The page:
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Conviction overturned in Paulding County drowning case | Crime

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Conviction overturned in Paulding County drowning case
Crime, News
Conviction overturned in Paulding County drowning case

PAULDING COUNTY, Ga. -- The Supreme Court of Georgia has overturned the child cruelty convictions given to a Paulding County grandmother who was arrested after two young girls drowned while in her care.

Marta Sonia Corvi was charged with two counts each of reckless conduct and second-degree cruelty to children after her granddaughter and a friend drowned in a backyard pool. Both victims were 5 years old.

The drownings happened June 10, 2012, while Corvi was living with her employers, Eduardo and Sandra Juarez, in their Dallas home. According to court documents, Corvi cooked, cleaned, did laundry and watched the three Juarez children, including one victim, Sophia.

On the morning of the incident, Corvi's granddaughter, Mia Penoyer, visited the Juarez house to play with Sophia. The girls were told they could not swim in the family pool, but sneaked out the back door to do so while Eduardo and Sandra ran errands and Corvi made a personal phone call.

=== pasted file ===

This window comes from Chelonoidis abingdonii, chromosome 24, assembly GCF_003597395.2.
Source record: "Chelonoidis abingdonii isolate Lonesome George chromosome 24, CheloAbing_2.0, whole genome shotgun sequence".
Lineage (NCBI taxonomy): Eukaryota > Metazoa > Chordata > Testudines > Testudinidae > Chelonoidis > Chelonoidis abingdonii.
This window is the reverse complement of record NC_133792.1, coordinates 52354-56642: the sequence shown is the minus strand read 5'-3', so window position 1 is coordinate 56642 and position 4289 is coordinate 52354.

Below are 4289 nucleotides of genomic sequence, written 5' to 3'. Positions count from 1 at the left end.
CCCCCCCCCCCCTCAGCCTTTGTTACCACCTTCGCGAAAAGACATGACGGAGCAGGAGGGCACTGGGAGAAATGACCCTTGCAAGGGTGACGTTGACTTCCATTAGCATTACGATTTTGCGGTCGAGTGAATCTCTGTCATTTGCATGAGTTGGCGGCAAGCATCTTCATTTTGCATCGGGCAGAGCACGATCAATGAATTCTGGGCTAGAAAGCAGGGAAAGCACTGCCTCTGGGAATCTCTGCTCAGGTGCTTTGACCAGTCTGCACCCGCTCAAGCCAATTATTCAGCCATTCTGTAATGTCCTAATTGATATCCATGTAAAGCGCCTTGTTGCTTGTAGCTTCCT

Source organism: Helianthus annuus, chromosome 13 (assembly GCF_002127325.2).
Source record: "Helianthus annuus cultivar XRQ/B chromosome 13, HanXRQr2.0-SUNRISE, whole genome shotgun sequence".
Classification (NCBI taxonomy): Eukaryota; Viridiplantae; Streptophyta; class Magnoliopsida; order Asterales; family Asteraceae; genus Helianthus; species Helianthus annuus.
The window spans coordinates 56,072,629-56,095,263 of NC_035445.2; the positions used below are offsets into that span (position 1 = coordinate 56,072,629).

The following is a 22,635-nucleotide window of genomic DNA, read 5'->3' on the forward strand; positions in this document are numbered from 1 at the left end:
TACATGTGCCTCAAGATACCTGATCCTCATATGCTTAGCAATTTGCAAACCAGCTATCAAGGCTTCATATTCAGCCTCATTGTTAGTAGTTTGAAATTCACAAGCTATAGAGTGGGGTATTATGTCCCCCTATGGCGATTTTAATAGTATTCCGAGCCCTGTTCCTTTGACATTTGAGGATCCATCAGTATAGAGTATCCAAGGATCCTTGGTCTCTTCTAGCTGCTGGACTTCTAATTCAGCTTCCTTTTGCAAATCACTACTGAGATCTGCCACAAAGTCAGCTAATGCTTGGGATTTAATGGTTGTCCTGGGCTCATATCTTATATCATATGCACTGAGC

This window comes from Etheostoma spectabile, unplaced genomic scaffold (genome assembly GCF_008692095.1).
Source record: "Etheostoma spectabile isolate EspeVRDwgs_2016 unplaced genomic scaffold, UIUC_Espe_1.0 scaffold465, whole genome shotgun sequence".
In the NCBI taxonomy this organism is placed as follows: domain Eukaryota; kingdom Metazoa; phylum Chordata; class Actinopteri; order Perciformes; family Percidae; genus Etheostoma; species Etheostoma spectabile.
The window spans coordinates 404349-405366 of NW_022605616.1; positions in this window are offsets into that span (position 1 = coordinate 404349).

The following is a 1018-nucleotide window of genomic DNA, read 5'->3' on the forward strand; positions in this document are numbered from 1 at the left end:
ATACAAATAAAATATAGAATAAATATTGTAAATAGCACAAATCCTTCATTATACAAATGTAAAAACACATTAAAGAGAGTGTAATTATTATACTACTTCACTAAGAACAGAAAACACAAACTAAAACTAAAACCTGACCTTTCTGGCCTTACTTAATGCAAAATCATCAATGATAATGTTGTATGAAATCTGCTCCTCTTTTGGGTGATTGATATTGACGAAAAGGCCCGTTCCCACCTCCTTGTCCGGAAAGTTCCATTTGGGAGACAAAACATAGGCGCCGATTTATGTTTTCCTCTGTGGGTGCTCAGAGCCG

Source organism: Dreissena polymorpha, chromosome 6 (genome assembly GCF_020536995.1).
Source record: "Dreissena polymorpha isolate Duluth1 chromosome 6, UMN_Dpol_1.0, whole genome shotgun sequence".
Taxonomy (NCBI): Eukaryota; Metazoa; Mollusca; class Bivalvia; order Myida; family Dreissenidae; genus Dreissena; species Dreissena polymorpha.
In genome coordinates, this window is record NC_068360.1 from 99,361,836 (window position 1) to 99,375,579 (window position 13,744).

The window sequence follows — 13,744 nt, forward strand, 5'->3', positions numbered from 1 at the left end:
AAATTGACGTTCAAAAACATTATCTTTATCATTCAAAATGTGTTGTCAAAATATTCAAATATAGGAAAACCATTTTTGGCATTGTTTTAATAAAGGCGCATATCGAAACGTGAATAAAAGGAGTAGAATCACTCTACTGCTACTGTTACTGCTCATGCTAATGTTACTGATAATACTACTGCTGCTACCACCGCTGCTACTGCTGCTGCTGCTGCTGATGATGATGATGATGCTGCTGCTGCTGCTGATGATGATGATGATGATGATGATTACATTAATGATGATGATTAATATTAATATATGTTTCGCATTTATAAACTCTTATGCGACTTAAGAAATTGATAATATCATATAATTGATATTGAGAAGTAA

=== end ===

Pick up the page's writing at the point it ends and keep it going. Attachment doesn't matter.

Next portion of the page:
The Juarez family's 10-year-old son found the girls in the pool; Sophia was floating face down, while Mia was on the bottom, according to court documents. Eduardo Juarez tried to resuscitate the girls before emergency crews arrived, but both victims were pronounced dead at a nearby hospital.

In court, the lead investigator in the case testified that Corvi spent 45 minutes on the phone with a man she met on the internet, leaving the victims unsupervised long enough to drown. She was sentenced to 20 years, with one to serve in jail, and was deported to her native Uruguay.

Corvi's attorney appealed to the Supreme Court of Georgia. The high court sided with Corvi and threw out her conviction Monday.

A state Supreme Court justice wrote that prosecutors failed to prove Corvi was criminally negligent. In fact, she told Mia and Sophia to stay upstairs and play dress-up, and the girls disobeyed her by getting in the pool.

Monday's decision also stated that there was no proof Corvi was on the phone for 45 minutes, and "the length of time appellant was on her phone call would (not) have made a difference in the children's deaths."

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